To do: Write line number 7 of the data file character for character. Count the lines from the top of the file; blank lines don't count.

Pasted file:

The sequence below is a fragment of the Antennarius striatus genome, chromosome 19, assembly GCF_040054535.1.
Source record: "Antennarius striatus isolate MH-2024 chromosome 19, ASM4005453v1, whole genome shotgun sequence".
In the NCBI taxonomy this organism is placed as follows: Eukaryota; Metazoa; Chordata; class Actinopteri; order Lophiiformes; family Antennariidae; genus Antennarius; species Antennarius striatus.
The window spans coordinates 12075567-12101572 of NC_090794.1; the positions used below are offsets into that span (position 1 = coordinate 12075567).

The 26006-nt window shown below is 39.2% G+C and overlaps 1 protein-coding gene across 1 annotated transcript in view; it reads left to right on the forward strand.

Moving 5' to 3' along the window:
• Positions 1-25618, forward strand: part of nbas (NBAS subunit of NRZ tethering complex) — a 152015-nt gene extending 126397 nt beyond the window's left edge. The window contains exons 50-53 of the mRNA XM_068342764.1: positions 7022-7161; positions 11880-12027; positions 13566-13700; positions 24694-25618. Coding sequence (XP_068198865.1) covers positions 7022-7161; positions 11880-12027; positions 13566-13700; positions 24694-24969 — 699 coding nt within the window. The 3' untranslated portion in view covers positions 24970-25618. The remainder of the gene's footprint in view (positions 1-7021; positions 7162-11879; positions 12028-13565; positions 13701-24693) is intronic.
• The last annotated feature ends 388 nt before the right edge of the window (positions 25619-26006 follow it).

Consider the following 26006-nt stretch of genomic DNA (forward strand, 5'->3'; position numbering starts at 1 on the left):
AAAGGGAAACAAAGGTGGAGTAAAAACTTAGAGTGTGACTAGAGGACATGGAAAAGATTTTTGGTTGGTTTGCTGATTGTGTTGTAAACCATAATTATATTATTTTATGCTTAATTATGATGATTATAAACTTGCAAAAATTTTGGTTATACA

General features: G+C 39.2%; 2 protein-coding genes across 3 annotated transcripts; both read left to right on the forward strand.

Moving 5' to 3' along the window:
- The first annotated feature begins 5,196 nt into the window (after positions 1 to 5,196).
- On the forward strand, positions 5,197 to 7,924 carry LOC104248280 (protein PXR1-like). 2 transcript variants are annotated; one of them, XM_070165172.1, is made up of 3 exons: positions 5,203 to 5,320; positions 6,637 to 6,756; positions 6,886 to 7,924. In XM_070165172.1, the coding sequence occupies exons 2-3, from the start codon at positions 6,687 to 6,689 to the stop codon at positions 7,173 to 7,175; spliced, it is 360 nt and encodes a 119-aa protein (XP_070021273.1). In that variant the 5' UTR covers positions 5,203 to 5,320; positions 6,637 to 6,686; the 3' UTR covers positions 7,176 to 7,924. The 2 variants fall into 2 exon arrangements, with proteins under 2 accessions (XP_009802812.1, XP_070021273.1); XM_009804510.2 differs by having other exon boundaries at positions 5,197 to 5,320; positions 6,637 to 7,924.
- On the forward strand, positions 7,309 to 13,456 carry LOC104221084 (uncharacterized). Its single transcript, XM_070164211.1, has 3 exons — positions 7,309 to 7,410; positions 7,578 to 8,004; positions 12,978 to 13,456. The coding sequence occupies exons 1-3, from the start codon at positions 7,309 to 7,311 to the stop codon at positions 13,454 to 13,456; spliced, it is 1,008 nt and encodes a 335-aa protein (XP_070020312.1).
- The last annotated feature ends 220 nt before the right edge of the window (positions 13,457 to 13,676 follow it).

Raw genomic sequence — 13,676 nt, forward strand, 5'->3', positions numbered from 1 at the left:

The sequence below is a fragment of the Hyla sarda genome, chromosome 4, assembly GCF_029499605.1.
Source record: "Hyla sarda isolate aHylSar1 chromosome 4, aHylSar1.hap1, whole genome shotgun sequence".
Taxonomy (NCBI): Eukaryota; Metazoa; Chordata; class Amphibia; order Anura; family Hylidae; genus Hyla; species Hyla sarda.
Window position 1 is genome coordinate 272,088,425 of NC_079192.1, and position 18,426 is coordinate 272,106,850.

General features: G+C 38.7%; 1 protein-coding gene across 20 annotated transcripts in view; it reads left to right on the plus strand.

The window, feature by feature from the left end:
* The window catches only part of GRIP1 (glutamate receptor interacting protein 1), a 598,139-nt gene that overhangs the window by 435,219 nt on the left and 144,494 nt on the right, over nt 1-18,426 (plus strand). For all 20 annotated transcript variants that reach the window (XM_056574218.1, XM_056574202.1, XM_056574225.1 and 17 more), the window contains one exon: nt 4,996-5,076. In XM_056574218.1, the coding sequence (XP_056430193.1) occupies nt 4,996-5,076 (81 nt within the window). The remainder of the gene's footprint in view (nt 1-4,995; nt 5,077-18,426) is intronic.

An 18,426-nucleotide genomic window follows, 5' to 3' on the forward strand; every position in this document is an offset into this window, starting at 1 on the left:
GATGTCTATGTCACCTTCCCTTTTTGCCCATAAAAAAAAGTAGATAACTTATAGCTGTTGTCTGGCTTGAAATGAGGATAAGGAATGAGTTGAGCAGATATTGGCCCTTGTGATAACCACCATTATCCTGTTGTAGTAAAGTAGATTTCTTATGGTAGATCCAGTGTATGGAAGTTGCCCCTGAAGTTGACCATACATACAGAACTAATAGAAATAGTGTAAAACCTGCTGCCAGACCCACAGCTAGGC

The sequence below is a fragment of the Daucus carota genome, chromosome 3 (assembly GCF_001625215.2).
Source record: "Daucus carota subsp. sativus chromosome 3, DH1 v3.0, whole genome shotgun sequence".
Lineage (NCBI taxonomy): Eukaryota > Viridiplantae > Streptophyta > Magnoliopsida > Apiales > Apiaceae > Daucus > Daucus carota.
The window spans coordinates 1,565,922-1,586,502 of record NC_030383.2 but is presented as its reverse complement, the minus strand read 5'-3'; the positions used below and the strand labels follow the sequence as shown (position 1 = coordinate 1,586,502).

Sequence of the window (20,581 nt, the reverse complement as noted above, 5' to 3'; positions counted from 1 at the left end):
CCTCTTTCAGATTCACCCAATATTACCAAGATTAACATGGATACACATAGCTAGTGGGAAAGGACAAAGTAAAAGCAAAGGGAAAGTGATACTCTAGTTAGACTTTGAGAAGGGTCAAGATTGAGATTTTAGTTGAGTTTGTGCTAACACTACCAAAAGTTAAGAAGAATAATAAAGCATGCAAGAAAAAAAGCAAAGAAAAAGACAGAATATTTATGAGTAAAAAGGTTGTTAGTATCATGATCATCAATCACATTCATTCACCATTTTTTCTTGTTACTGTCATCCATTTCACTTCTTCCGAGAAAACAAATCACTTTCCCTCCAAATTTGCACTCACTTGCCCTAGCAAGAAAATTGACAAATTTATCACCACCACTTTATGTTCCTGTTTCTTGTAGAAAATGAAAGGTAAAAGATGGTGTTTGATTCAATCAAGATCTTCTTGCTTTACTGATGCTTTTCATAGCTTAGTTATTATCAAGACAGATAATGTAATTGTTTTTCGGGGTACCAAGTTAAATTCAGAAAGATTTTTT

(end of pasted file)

• Positions 1-25618, forward strand: part of nbas (NBAS subunit of NRZ tethering complex) — a 152015-nt gene extending 126397 nt beyond the window's left edge. The window contains exons 50-53 of the mRNA XM_068342764.1: positions 7022-7161; positions 11880-12027; positions 13566-13700; positions 24694-25618. Coding sequence (XP_068198865.1) covers positions 7022-7161; positions 11880-12027; positions 13566-13700; positions 24694-24969 — 699 coding nt within the window. The 3' untranslated portion in view covers positions 24970-25618. The remainder of the gene's footprint in view (positions 1-7021; positions 7162-11879; positions 12028-13565; positions 13701-24693) is intronic.